The Diel and Seasonal Heterogeneity of Carbonate Chemistry and Dissolved Oxygen in Three Types of Macroalgal Habitats SCIE SCOPUS

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Title
The Diel and Seasonal Heterogeneity of Carbonate Chemistry and Dissolved Oxygen in Three Types of Macroalgal Habitats
Author(s)
Li, Huiru; Moon, Hanbi; Kang, Eun Ju; Kim, Ja-Myung; Kim, Miok; Lee, Kitack; Kwak, Cheol-Woo; Kim, Haryun; Kim, Il-Nam; Park, Ki Yeol; Lee, Young Kweon; Jin, Ji Woong; Edwards, Matthew S.; Kim, Ju-Hyoung
KIOST Author(s)
Moon, Han Bi(문한비)KIM, Ha Ryun(김하련)
Alternative Author(s)
문한비; 김하련
Publication Year
2022-05
Abstract
As concerns about ocean acidification continue to grow, the importance of macroalgal communities in buffering coastal seawater biogeochemistry through their metabolisms is gaining more attention. However, studies on diel and seasonal fluctuations in seawater chemistry within these communities are still rare. Here, we characterized the spatial and temporal heterogeneity in diel and seasonal dynamics of seawater carbonate chemistry and dissolved oxygen (DO) in three types of macroalgal habitats (UAM: ulvoid algal mat dominated, TAM: turf algal mat dominated, and SC: Sargassum horneri and coralline algae dominated). Our results show that diel fluctuations in carbonate parameters and DO varied significantly among habitat types and seasons due to differences in their biological metabolisms (photosynthesis and calcification) and each site's hydrological characteristics. Specifically, carbonate parameters were most affected by biological metabolisms at the SC site, and by environmental variables at the UAM site. Also, we demonstrate that macroalgal communities reduced ocean acidification conditions when ocean temperatures supported photosynthesis and thereby the absorption of dissolved inorganic carbon. However, once temperatures exceeded the optimum ranges for macroalgae, respiration within these communities exceeded photosynthesis and increased CO2 concentrations, thereby exacerbating ocean acidification conditions. We conclude that the seawater carbonate chemistry is strongly influenced by the metabolisms of the dominant macroalgae within these different habitat types, which may, in turn, alter their buffering capacity against ocean acidification.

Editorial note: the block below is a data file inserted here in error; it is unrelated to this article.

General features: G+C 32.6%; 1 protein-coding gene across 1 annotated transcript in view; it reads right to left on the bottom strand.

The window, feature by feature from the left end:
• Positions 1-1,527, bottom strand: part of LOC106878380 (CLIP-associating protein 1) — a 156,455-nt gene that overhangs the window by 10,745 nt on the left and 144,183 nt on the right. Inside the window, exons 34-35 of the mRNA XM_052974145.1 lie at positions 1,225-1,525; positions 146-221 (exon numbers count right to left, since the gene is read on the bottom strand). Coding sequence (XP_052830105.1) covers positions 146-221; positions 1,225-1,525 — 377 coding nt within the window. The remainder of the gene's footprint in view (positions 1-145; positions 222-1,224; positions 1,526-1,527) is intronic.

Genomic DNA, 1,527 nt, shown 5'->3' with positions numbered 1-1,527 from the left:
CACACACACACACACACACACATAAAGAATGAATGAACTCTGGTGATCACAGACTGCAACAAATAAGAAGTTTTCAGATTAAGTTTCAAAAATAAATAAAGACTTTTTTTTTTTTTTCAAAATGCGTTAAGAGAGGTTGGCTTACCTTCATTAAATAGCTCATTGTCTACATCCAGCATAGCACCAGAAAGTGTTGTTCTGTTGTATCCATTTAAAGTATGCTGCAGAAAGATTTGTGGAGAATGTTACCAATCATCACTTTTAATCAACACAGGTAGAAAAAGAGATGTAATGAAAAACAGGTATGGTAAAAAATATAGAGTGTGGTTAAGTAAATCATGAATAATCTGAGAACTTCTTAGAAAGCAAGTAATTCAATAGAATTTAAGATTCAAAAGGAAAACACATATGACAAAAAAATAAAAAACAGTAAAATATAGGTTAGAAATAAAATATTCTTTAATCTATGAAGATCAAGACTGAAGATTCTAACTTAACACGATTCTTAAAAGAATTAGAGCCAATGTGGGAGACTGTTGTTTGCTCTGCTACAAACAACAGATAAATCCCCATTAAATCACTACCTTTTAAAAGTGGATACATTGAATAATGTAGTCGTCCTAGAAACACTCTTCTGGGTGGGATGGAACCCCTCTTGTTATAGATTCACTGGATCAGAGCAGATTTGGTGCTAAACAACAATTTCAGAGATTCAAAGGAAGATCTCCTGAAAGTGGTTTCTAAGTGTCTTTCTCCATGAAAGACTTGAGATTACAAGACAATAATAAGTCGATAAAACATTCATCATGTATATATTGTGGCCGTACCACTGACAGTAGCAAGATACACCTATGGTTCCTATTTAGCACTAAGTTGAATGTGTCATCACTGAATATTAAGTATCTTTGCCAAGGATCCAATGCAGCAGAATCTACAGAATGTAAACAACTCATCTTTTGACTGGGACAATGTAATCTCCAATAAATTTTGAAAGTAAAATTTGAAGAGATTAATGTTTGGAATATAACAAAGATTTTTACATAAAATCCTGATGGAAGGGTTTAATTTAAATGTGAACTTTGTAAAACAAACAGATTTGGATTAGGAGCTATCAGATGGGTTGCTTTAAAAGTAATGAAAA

ISSN
2296-7745
URI
https://sciwatch.kiost.ac.kr/handle/2020.kiost/42507
DOI
10.3389/fmars.2022.857153
Bibliographic Citation
FRONTIERS IN MARINE SCIENCE, v.9, 2022
Publisher
FRONTIERS MEDIA SA
Keywords
biogeochemical interaction; carbonate chemistry; dissolved oxygen; diel fluctuation; macroalgal habitat
Type
Article
Language
English
Document Type
Article
Publisher
FRONTIERS MEDIA SA
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